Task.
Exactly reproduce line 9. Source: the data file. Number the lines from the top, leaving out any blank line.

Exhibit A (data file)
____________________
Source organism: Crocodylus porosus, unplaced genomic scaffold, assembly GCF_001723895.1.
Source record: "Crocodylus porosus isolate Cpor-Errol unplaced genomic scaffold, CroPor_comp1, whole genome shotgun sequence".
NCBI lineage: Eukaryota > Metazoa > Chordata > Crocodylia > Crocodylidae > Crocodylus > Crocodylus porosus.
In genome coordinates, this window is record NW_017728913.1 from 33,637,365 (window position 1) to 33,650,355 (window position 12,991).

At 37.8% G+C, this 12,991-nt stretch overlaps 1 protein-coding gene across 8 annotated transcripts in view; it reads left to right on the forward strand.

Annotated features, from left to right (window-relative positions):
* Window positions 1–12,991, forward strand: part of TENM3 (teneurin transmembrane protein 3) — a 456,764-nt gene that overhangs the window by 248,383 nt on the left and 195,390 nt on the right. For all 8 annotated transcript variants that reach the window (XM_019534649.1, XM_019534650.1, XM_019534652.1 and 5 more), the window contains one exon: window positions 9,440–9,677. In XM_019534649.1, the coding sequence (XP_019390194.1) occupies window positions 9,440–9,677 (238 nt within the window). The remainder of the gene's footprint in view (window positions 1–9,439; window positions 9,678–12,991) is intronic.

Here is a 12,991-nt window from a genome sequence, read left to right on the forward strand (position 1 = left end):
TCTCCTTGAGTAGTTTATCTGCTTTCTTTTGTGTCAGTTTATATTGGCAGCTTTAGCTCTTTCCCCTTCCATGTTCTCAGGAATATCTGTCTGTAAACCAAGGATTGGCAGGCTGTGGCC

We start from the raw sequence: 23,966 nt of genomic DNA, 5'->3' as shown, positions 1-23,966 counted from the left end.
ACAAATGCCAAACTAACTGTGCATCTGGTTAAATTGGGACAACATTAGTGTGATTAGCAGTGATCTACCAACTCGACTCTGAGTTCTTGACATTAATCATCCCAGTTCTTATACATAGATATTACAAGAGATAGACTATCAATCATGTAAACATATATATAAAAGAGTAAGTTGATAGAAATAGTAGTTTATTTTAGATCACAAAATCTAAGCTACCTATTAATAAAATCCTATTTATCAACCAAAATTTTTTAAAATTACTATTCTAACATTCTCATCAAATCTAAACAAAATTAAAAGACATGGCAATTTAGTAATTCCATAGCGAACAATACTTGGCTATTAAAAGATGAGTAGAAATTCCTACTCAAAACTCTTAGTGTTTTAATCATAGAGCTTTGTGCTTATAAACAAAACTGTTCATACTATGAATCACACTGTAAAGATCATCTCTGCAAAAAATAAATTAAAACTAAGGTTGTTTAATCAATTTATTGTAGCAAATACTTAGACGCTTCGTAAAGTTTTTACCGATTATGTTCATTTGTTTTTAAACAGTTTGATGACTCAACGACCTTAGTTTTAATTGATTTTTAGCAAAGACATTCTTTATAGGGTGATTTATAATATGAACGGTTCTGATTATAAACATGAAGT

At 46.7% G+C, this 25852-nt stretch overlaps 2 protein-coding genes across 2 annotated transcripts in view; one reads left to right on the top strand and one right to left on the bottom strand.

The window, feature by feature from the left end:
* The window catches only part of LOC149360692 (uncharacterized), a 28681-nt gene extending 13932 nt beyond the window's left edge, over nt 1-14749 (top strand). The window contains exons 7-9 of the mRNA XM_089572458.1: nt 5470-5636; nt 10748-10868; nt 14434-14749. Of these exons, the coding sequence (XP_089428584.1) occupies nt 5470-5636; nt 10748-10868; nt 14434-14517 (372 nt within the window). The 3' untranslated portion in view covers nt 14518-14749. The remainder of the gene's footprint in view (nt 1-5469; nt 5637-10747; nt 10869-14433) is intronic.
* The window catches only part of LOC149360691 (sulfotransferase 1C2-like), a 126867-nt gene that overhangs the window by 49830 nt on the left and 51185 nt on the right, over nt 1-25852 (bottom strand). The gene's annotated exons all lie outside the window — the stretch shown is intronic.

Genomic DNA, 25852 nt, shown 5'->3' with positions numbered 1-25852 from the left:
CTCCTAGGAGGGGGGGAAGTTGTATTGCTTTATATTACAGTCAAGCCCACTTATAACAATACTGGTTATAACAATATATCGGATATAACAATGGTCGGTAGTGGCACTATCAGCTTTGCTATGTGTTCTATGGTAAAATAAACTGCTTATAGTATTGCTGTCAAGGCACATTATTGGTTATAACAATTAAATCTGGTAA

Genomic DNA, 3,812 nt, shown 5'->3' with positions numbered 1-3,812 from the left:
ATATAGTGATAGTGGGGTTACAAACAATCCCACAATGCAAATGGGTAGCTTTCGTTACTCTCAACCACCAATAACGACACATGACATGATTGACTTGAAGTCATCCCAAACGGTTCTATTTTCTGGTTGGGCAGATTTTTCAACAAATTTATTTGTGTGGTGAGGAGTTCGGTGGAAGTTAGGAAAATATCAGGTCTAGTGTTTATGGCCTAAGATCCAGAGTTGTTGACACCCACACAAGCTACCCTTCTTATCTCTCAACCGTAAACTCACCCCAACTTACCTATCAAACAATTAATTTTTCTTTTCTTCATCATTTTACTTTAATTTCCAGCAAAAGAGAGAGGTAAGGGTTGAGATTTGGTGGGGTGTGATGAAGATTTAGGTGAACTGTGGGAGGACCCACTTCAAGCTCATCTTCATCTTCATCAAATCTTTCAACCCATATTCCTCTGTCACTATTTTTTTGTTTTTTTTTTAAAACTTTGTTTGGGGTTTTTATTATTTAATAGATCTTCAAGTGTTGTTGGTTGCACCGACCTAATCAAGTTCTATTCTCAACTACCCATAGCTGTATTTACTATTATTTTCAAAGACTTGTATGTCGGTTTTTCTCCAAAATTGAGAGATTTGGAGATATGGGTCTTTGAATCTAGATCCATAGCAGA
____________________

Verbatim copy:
TCTCCTTGAGTAGTTTATCTGCTTTCTTTTGTGTCAGTTTATATTGGCAGCTTTAGCTCTTTCCCCTTCCATGTTCTCAGGAATATCTGTCTGTAAACCAAGGATTGGCAGGCTGTGGCC